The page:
On 27 February, the judges of the 2020 International Booker Prize revealed the ‘International Booker Dozen’, the 13 novels longlisted for the prestigious award celebrating the finest translated fiction from around the world.
The prize is awarded every year for a single book that is translated into English and published in the UK or Ireland. It aims to encourage more publishing and reading of quality fiction from all over the world and to promote the work of translators. Both novels and short-story collections are eligible. The contribution of both author and translator is given equal recognition, with the £50,000 prize split between them. Each shortlisted author and translator will receive £1,000, bringing the total value of the prize to £62,000. This year the judges considered 124 books.
- Red Dog by Willem Anker (Afrikaans – South Africa), translated by Michiel Heyns (Pushkin Press). See the readers’ guide.
- The Enlightenment of The Greengage Tree by Shokoofeh Azar (Farsi – Iran), anonymous translator (Europa Editions). See the readers’ guide.
- The Adventures of China Iron by Gabriela Cabezón Cámara (Spanish – Argentina), translated by Iona Macintyre and Fiona Mackintosh (Charco Press). See the readers’ guide.
- The Other Name: Septology I-II by Jon Fosse (Norwegian – Norway), translated by Damion Searls (Fitzcarraldo Editions). See the readers’ guide.
- The Eighth Life by Nino Haratischvili (German – Georgia), translated by Charlotte Collins and Ruth Martin (Scribe UK). See the readers’ guide.
- Serotonin by Michel Houellebecq (French – France), translated by Shaun Whiteside (William Heinemann). See the readers’ guide.
- Tyll by Daniel Kehlmann (German – Germany), translated by Ross Benjamin (Quercus). See the readers’ guide.
- Hurricane Season by Fernanda Melchor (Spanish – Mexico), translated by Sophie Hughes (Fitzcarraldo Editions). See the readers’ guide.
- The Memory Police by Yoko Ogawa (Japanese – Japan), translated by Stephen Snyder (Harvill Secker). See the readers’ guide.
- Faces on the Tip of My Tongue by Emmanuelle Pagano (French – France), translated by Sophie Lewis and Jennifer Higgins (Peirene Press). See the readers’ guide.
- Little Eyes by Samanta Schweblin (Spanish – Argentina), translated by Megan McDowell (Oneworld). See the readers’ guide.
- The Discomfort of Evening by Marieke Lucas Rijneveld (Dutch – Netherlands), translated by Michele Hutchison (Faber & Faber). See the readers’ guide.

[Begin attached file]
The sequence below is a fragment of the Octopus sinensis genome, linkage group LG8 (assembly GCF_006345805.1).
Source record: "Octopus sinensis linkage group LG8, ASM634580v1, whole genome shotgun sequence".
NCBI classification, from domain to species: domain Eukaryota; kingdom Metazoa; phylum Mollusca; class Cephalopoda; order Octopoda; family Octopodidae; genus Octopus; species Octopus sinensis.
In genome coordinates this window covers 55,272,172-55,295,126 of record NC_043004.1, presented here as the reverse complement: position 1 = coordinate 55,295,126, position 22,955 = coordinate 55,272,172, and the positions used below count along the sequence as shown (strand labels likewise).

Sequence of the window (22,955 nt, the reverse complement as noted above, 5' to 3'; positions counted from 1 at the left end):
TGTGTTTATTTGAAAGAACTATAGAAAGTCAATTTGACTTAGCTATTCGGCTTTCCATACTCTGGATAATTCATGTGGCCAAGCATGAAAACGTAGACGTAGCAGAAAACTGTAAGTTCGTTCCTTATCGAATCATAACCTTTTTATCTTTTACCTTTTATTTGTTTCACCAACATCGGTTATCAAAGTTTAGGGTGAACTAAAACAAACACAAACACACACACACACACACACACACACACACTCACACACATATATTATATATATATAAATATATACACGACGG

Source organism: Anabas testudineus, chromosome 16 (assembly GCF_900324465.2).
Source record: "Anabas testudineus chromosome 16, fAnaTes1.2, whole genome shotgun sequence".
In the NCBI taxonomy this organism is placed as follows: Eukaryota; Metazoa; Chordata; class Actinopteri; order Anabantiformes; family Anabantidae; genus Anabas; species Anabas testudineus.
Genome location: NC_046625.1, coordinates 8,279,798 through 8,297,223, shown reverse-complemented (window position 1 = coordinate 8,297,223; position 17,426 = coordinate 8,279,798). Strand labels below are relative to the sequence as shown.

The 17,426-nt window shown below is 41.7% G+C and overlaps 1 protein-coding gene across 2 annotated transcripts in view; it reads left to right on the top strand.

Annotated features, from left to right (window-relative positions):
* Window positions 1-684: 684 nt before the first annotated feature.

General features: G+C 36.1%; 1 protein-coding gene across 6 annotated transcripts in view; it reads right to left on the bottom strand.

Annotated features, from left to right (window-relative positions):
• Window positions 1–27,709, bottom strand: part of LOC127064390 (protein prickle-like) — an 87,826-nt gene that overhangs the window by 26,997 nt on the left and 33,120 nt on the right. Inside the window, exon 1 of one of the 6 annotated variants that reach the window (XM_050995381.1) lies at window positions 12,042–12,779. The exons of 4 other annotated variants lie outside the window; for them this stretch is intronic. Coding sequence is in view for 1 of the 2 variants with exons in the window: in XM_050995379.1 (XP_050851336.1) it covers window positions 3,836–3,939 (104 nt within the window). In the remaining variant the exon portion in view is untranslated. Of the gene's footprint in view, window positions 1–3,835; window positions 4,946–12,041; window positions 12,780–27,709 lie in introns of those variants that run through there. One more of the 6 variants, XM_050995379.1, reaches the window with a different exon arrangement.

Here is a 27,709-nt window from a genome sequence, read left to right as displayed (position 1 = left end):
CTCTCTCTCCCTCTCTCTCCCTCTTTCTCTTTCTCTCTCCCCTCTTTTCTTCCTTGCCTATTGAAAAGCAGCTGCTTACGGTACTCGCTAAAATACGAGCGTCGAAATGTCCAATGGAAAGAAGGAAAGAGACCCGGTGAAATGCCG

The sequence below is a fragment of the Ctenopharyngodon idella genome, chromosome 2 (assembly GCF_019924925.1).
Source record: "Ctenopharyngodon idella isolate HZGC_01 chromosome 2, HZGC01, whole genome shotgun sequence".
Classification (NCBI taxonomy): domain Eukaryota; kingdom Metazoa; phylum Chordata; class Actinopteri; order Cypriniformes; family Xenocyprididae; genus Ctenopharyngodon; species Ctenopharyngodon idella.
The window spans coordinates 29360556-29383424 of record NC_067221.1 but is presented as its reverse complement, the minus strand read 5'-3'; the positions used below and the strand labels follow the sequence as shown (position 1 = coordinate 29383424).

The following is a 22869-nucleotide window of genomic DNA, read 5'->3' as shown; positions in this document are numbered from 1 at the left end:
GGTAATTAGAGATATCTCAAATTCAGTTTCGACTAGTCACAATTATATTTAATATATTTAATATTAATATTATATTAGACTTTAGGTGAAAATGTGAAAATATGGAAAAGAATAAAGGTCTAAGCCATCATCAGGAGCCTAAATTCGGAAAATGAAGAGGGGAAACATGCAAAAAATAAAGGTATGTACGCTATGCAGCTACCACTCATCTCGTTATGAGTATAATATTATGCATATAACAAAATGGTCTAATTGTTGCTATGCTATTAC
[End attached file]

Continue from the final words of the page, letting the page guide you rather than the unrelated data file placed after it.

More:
- Mac and His Problem by Enrique Vila-Matas (Spanish – Spain), translated by Margaret Jull Costa and Sophie Hughes (Harvill Secker). See the readers’ guide.
The longlist was selected by a panel of five judges, chaired by Ted Hodgkinson, Head of Literature and Spoken Word at Southbank Centre. The panel also includes: Lucie Campos, director of the Villa Gillet, France’s centre for international writing; Man Booker International Prize-winning translator and writer Jennifer Croft; LA Times Book Prize for Fiction-winning author Valeria Luiselli and writer, poet and musician Jeet Thayil, whose novel Narcopolis was shortlisted for the Booker Prize in 2012.
Ted Hodgkinson says:
‘What a thrill to share a longlist of such breadth and brilliance, reflecting a cumulative artistry rooted in dialogue between authors and translators, and possessing a power to enlarge the scope of lives encountered on the page, from the epic to the everyday. Whether reimagining foundational myths, envisioning dystopias of disquieting potency, or simply setting the world ablaze with the precision of their perceptions, these are books that left indelible impressions on us as judges. In times that increasingly ask us to take sides, these works of art transcend moral certainties and narrowing identities, restoring a sense of the wonderment at the expansive and ambiguous lot of humanity.’
The shortlist for the 2020 International Booker Prize will be announced on Thursday, 2 April.
Join in with your reading group
Are you intrigued by the books on the list? Find out how your reading group can join in and receive copies of one of the books. Six lucky groups will be chosen to read and review one of the titles, and take part in the #InternationalBooker2020 conversations across Twitter, Facebook and Instagram.
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What do you think of the 2020 longlisted titles? Which have you read and what will be added to your TBR pile? Add your comments below, or click any title above to leave a review.
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